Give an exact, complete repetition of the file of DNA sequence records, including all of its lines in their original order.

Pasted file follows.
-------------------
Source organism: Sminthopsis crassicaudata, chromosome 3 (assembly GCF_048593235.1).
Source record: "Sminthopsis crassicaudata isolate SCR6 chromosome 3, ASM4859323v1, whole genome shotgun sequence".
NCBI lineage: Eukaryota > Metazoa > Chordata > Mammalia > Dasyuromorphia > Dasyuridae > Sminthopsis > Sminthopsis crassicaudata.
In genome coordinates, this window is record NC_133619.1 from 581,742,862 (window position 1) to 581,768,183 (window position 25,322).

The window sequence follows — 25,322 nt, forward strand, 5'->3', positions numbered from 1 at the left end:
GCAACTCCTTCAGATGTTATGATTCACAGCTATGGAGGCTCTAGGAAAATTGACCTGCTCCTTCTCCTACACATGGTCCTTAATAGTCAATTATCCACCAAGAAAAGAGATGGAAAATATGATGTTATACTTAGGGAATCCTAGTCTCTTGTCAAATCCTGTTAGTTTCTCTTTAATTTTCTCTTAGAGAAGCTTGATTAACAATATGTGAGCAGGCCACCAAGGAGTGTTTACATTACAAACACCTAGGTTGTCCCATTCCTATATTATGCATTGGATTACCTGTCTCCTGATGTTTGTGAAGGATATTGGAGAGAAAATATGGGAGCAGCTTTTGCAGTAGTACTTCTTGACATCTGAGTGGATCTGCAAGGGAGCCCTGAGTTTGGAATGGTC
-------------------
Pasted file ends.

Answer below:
Source organism: Sminthopsis crassicaudata, chromosome 3 (assembly GCF_048593235.1).
Source record: "Sminthopsis crassicaudata isolate SCR6 chromosome 3, ASM4859323v1, whole genome shotgun sequence".
NCBI lineage: Eukaryota > Metazoa > Chordata > Mammalia > Dasyuromorphia > Dasyuridae > Sminthopsis > Sminthopsis crassicaudata.
In genome coordinates, this window is record NC_133619.1 from 581,742,862 (window position 1) to 581,768,183 (window position 25,322).

The window sequence follows — 25,322 nt, forward strand, 5'->3', positions numbered from 1 at the left end:
GCAACTCCTTCAGATGTTATGATTCACAGCTATGGAGGCTCTAGGAAAATTGACCTGCTCCTTCTCCTACACATGGTCCTTAATAGTCAATTATCCACCAAGAAAAGAGATGGAAAATATGATGTTATACTTAGGGAATCCTAGTCTCTTGTCAAATCCTGTTAGTTTCTCTTTAATTTTCTCTTAGAGAAGCTTGATTAACAATATGTGAGCAGGCCACCAAGGAGTGTTTACATTACAAACACCTAGGTTGTCCCATTCCTATATTATGCATTGGATTACCTGTCTCCTGATGTTTGTGAAGGATATTGGAGAGAAAATATGGGAGCAGCTTTTGCAGTAGTACTTCTTGACATCTGAGTGGATCTGCAAGGGAGCCCTGAGTTTGGAATGGTC